Networked Refugees: Palestinian Reciprocity and Remittances in the Digital Age Front Cover

Networked Refugees: Palestinian Reciprocity and Remittances in the Digital Age


“According to the United Nations High Commissioner for Refugees, more than 1 percent of the world’s people have been forced to flee from their homes. In this remarkable book, Nadya Hajj deploys her considerable theoretical and empirical gifts to explore how refugees maintain identity and community in the face of obstacles that most of us would find insurmountable. This book is essential reading for anyone interested in understanding—and ameliorating—a refugee experience that is becoming distressingly common around the world.”—Tarek Masoud, coauthor of The Arab Spring: Pathways of Repression and Reform

“With nuance, sensitivity, and fascinating connections across diverse social settings, Hajj offers an insightful blueprint for how transnational networks can motivate reciprocity to solve communal problems. Deeply moving stories and voices bring to life the adaptive resilience of Palestinian refugees and inspire us to recognize our power to be reciprocal activists, too.”—Wendy Pearlman, author of We Crossed a Bridge and It Trembled: Voices from Syria and Violence, Nonviolence, and the Palestinian National Movement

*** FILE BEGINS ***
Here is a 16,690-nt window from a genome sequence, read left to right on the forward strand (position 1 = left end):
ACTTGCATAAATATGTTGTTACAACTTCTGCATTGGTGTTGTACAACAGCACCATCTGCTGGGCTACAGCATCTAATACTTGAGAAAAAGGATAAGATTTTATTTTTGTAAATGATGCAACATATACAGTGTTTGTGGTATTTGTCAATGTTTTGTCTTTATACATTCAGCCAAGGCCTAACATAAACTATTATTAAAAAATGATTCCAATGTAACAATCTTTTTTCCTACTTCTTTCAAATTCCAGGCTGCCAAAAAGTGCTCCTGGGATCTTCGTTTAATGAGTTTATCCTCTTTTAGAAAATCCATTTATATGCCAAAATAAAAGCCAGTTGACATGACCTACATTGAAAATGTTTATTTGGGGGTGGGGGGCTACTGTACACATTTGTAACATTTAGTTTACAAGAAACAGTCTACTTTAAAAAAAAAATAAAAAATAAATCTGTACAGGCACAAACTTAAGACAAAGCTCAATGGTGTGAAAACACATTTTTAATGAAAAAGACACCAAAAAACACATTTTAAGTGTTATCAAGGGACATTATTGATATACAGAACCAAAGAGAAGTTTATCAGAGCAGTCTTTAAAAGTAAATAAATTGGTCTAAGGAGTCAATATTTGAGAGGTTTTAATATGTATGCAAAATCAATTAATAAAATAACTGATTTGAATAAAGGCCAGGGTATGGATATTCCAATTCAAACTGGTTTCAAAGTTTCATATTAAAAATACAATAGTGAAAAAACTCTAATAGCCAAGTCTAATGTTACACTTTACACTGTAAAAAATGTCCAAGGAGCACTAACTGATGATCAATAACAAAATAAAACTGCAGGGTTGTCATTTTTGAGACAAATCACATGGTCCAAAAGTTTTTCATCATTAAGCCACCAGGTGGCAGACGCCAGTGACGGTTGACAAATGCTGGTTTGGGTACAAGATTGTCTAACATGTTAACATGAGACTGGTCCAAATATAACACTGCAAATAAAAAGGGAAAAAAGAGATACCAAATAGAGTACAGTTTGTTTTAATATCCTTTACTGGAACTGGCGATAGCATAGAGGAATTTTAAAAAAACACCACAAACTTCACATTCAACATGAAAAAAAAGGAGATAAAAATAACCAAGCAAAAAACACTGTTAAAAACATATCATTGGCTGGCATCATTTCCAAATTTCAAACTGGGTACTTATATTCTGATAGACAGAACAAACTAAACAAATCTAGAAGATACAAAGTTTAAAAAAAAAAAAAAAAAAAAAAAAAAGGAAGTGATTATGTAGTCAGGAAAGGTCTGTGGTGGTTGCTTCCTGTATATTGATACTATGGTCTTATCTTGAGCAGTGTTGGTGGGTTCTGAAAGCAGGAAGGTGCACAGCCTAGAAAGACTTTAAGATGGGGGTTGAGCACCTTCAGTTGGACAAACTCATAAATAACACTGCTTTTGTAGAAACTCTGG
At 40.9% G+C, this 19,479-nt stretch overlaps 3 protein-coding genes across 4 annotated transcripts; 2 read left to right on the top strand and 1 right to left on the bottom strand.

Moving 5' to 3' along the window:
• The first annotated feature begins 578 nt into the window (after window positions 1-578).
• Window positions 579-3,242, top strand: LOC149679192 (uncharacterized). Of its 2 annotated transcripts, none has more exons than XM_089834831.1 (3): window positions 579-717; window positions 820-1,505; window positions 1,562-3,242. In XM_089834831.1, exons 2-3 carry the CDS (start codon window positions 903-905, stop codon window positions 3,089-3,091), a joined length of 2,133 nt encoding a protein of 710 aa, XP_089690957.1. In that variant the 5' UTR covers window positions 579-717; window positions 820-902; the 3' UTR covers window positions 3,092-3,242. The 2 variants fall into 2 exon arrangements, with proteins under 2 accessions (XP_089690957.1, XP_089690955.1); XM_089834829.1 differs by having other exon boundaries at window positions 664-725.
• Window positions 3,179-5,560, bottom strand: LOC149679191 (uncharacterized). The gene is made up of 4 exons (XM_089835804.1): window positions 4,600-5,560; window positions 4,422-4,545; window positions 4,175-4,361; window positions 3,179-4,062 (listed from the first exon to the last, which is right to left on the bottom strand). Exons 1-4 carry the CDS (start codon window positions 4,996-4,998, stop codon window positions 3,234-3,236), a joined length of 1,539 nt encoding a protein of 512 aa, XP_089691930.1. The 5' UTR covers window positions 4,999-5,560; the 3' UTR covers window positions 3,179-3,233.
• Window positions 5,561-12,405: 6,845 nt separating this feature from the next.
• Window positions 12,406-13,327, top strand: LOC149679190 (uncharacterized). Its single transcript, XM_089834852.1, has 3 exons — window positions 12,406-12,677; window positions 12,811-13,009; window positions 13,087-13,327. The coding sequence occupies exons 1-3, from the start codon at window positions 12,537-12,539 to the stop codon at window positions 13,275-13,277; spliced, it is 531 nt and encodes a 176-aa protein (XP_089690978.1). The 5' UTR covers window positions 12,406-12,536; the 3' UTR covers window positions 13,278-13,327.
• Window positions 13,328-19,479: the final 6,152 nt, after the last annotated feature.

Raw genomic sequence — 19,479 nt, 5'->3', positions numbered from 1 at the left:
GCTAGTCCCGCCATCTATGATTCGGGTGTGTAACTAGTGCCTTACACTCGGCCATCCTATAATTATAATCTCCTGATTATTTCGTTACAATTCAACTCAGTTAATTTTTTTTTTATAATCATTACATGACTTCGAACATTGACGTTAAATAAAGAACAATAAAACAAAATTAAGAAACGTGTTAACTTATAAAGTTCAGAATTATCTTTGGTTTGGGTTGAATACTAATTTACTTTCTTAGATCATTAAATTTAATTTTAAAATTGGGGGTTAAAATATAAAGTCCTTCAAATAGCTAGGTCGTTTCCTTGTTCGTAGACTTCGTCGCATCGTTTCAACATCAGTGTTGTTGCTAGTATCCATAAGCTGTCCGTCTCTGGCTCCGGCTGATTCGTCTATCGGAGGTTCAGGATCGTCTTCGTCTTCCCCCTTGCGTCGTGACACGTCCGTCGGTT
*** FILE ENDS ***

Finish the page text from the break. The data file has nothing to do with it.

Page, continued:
“Palestinian refugee communities have suffered the ravages of war, occupation, forced displacement, dispersion, and marginalization. This book offers keen and original insight into how they have used digital means to sustain family and community ties, facilitate the transfer of economic remittances, and maintain social interaction and reciprocity across the diaspora.”—Rex J. Brynen, Department of Political Science, McGill University

“In a field as substantive as Middle East studies, it is not easy to make a contribution that promises to stand out. This is such a book. Through her stunning ethnographic and survey research, Hajj has opened a window into a world seldom seen, providing enormous insights into the way Palestinian refugees in Lebanon and the diaspora—through their use of digital technology—not only resist the destruction of their community but have found new ways of rebuilding it, ensuring its cohesion and resilience, and, in the process, opening their community to new ideas and forms of organization. Although these changes are not without costs—real and potential—they challenge us to think differently about Palestinian refugees and their unimagined (or reimagined) futures. This book not only meets that challenge but exceeds it.”—Sara Roy, Harvard University

“Nadya Hajj’s analysis of the materiality of refugee suffering is heartbreaking; and yet, Networked Refugees strikes a profoundly hopeful message.”—The Critical Refugee Studies Collective

“Beautifully written, and offers an analysis that is at once intellectually novel and deeply compassionate.”—Ora Szekely, Associate Professor of Political Science at Clark University

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